In corporate offices or business firms, working with huge datasets is a daily practice. It requires a lot of repetitive, boring tasks that can easily be sorted with VBA, thus it’s a handy tool for these individuals.

For Teachers Who Create Result Sheets

If you are a teacher, accumulating course-wise number sheets and developing result sheets for each of the students isn’t an easy task and it requires much attention as well as patience. Using VBA in this regard will automate these procedures and generate outcomes a lot faster than usual!

For Students Who Assess Numeric Data

There are many students who have to work with numeric data and apply mathematical formulas that aren’t directly available in Excel. You can use VBA to combine Excel functions that’ll produce the same outcome swiftly!

For Social Workers Who Analyze Field Data

Social workers gather a lot of quantitative data that needs further time & effort to sort and analyze. Applying VBA in these tasks can speed up the entire process and deliver an error-free result!

Some Handy VBA Shortcuts

There are shortcuts for each of the tasks in VBA. Let me walk you through these shortcuts so that you don’t have to manually move & click your mouse every time you want to access a feature.

Shortcut Description
Alt + F11 It opens the VBA Editor
Alt + F8 Show all the macros
Alt + F4 Close the VBA window
F7 Enter code editor
F1 Show help
Alt + F11 Alternate between VBA Editor & Excel
Alt + F6 Toggle between last open windows
Alt + F5 Start the error handler
Home Go to the start of the line
F10 Turn on the menu bar
Ctrl + Space Automatically complete the space

Macros: An Alternate To Learning Programming Language

Macros can often cut-down on your coding time or even spare you the pain of learning to code in VBA. Macros record your flow of work and save it under Macro names.

For instance, if you are on your data set, you can use Macro recording to apply your filtering, functions, formulas or however you usually work. Make sure not to make any unnecessary adjustments.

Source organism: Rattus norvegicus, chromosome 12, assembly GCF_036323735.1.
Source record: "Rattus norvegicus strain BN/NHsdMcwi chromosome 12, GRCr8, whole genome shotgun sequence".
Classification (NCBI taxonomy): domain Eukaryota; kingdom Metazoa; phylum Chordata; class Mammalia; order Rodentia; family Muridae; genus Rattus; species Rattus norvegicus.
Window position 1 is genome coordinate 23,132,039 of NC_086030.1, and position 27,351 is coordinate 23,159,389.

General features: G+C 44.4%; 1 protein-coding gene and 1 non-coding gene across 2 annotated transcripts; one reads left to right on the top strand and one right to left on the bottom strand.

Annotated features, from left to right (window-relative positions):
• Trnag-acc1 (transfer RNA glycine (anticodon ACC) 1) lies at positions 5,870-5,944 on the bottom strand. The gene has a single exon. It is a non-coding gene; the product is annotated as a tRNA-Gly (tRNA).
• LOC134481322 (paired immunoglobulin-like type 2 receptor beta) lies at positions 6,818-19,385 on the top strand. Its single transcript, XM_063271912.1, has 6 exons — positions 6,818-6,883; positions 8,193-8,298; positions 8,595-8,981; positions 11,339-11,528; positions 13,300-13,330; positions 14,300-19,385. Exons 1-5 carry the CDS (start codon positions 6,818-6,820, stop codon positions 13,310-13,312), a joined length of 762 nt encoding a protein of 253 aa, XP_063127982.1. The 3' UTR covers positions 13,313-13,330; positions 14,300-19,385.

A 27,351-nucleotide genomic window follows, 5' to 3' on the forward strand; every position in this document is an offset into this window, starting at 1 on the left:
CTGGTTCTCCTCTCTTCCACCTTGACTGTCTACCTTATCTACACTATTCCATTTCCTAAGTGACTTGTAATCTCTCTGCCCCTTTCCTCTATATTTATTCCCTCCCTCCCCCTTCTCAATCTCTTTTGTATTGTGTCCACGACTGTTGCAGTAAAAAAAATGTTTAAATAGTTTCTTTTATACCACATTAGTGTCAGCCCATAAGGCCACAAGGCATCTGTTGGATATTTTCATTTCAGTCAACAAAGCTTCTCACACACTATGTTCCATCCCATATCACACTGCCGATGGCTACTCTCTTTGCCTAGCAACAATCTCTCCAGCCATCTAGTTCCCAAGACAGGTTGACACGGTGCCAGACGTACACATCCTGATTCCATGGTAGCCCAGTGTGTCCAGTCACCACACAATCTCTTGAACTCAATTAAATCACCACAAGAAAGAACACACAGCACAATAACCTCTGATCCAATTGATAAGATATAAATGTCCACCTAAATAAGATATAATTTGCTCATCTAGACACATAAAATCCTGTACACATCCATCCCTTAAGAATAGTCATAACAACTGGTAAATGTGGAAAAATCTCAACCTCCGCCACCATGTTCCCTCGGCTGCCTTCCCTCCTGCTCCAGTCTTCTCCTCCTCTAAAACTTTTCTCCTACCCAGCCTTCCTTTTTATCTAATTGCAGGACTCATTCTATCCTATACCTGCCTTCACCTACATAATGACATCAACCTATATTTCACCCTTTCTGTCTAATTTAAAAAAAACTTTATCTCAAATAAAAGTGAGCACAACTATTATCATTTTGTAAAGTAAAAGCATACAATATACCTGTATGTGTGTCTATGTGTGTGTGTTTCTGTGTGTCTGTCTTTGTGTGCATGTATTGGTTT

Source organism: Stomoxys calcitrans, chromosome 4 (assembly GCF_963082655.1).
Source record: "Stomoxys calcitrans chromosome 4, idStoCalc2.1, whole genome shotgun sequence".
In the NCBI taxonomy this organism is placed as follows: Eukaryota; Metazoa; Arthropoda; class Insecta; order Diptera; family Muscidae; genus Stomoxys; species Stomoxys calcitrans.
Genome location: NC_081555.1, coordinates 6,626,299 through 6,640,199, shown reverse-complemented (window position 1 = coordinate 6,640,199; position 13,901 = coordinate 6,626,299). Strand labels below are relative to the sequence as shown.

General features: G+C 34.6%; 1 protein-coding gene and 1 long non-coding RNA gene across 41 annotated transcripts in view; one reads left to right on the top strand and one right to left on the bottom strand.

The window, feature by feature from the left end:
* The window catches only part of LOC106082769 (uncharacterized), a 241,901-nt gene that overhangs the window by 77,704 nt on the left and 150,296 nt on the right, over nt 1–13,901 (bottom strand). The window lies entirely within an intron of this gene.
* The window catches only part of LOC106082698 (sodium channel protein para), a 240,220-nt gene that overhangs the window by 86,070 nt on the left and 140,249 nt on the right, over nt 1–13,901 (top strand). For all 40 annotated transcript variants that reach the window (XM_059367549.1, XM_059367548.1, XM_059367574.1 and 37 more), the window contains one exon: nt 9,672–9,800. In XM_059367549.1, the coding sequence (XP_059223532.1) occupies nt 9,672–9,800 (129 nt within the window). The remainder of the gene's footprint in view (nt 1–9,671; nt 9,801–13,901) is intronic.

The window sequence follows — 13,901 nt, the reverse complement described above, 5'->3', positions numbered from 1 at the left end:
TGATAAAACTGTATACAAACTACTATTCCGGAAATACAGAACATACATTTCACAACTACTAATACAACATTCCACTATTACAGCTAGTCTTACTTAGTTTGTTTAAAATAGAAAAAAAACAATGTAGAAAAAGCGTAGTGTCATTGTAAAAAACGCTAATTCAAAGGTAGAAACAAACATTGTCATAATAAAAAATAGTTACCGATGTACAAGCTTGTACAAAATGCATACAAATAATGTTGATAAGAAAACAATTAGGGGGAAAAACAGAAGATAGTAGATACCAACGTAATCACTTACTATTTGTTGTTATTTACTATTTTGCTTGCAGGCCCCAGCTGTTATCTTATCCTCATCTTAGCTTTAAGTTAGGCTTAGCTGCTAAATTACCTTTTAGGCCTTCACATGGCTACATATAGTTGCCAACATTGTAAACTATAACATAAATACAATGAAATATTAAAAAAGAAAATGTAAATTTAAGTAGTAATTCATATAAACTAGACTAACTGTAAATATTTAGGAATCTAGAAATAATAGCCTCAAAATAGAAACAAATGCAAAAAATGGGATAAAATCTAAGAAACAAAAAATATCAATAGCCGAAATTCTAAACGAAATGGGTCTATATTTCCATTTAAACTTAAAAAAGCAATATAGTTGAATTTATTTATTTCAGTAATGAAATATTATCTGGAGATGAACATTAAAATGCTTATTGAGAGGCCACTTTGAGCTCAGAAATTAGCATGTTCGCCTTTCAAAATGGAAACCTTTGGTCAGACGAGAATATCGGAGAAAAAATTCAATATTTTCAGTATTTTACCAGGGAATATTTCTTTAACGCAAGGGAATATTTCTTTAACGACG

Going to a separate spreadsheet carrying that macro and clicking on it will make Excel apply the same workflow you just recorded into your new sheet and save you a bunch of time!

In the following section, I’ll be showing you how you can use Macro very briefly for your convenience!

How To Use Macros? Basic Guideline

I’ll be showing you the most basic example of using macros in your Excel sheet. You can achieve the same outcome using VBA in Excel but you’ll need to type everything out manually.

Let’s say, you’ll be generating the top row for each of the columns that you’ll have to use in a large number of worksheets. Instead of creating each of them manually, you can record a macro and do it once, and the macro activation will apply the same production in all the other sheets.

Let me show you!

How To Use Macros

Firstly, you’ll have to click on the cell where you’ll start your work from. Once highlighted, go to the Developer tab and click Record Macro.

Once you click it, every action you do is going to be recorded, so make sure to keep your workflow neat & distinct and avoid performing any unnecessary tasks.

How To Use Macros 2

What I do is, I type in the details that I need as column headers, like the ID, Name, Date of Birth etc. at the very top. Then, I select all of it and change the formatting, like Bold, Font color, Center alignment, Outside border etc. Once I’m satisfied, I go back to the Developer tab and hit Stop Recording.